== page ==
TF Meagher in later years
Meagher has his detractors and I have read some harsh criticisms of the man online.  But Meagher was a man of principal, a man of action and a man like all humans, of no small measure of complexity. Looking out upon the harbour as I write, I wish I could see a young idealist entering the harbour with a vision of change for this blighted republic of 2016.  Yet I have no doubt the same youthful visionaries are out there.  Working here at present against a different foe, a bureaucratic monster, all pervasive and cloying.  Working via peaceful means to create a different republic.  Less for speeches than blogs perhaps.  Less for insurrection than consciously and critically living their lives.  Just as much for direct action but by different means.  Here's an example of two young women doing just that, one of whom hails from the Russianside!, which I came across recently:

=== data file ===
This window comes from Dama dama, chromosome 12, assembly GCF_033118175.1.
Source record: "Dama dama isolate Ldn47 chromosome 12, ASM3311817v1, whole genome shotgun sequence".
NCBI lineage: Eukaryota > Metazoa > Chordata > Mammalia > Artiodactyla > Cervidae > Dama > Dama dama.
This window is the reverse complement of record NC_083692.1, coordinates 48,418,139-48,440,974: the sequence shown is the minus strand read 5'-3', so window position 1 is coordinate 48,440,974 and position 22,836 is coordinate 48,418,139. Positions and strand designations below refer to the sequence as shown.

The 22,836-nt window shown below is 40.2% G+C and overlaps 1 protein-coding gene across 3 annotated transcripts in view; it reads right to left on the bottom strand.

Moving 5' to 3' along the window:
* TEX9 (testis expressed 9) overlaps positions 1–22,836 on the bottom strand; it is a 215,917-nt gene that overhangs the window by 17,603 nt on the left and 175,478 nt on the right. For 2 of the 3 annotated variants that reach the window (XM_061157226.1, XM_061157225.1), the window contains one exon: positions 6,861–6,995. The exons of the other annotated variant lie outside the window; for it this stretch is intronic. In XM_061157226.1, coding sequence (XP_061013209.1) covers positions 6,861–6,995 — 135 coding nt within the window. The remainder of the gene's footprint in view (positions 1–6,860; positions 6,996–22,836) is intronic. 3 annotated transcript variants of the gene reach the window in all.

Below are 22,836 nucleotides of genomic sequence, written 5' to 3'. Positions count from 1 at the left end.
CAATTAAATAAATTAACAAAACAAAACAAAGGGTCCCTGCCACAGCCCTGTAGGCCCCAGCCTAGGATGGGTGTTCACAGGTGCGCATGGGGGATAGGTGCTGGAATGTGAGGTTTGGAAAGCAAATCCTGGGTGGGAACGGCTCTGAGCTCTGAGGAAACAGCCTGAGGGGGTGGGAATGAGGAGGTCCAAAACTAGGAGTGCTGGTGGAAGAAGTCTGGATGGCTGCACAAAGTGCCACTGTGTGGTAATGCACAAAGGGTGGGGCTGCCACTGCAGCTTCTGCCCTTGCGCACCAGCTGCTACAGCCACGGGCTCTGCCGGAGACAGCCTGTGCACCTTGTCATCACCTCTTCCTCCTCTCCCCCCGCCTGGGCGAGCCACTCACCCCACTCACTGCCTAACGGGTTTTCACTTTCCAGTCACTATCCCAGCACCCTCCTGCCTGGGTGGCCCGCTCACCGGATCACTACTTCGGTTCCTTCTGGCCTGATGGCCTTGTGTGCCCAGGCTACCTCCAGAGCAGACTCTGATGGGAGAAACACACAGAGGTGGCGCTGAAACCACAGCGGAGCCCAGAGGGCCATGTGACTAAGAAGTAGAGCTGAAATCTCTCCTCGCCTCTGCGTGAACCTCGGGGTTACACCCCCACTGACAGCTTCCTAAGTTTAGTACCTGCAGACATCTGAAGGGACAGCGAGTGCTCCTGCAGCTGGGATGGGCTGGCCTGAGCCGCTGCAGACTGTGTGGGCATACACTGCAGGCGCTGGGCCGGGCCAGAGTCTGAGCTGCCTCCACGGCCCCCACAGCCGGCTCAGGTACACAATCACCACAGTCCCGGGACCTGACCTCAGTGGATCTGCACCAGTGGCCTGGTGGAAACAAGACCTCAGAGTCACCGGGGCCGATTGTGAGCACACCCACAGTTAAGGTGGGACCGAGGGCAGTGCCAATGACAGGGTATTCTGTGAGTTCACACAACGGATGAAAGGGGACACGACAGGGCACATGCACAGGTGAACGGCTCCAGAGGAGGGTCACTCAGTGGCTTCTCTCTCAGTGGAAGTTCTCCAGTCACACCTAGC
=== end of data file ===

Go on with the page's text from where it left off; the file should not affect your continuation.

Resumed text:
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1.  I accessed the account of Meaghers in Fewer.T.N. (ed) I was a day in Waterford. An anthology of writing about Waterford from the 18th to the 20th Century. 2001.  Ballylough Books.  I fear the book is now out of print, but is available in the Waterford room of the city's Central Library.  Certainly would be good to see it reprinted.

2. Sketch of PS Toward Castle accessed from here.  Despite numerous searches I could find no further information on the PS William Penn.  Tommy Deegan and Frank Murphy were both helpful in providing some leads.  Apart from Meaghers account, two other references to the ship exist.  Bill Irish recorded that the Waterford Steam Navigation Company were using the ship from 1837 in Decies #53 and via Frank Murphy she is mentioned in Bill's book on Ship Building in Waterford as being owned or part owned by the Malcomson's of Waterford.

3. photo of Snow Hill copied from Jim Walsh's  "Sliabh Rua, A History of its People and Places" again out of print and available in central library,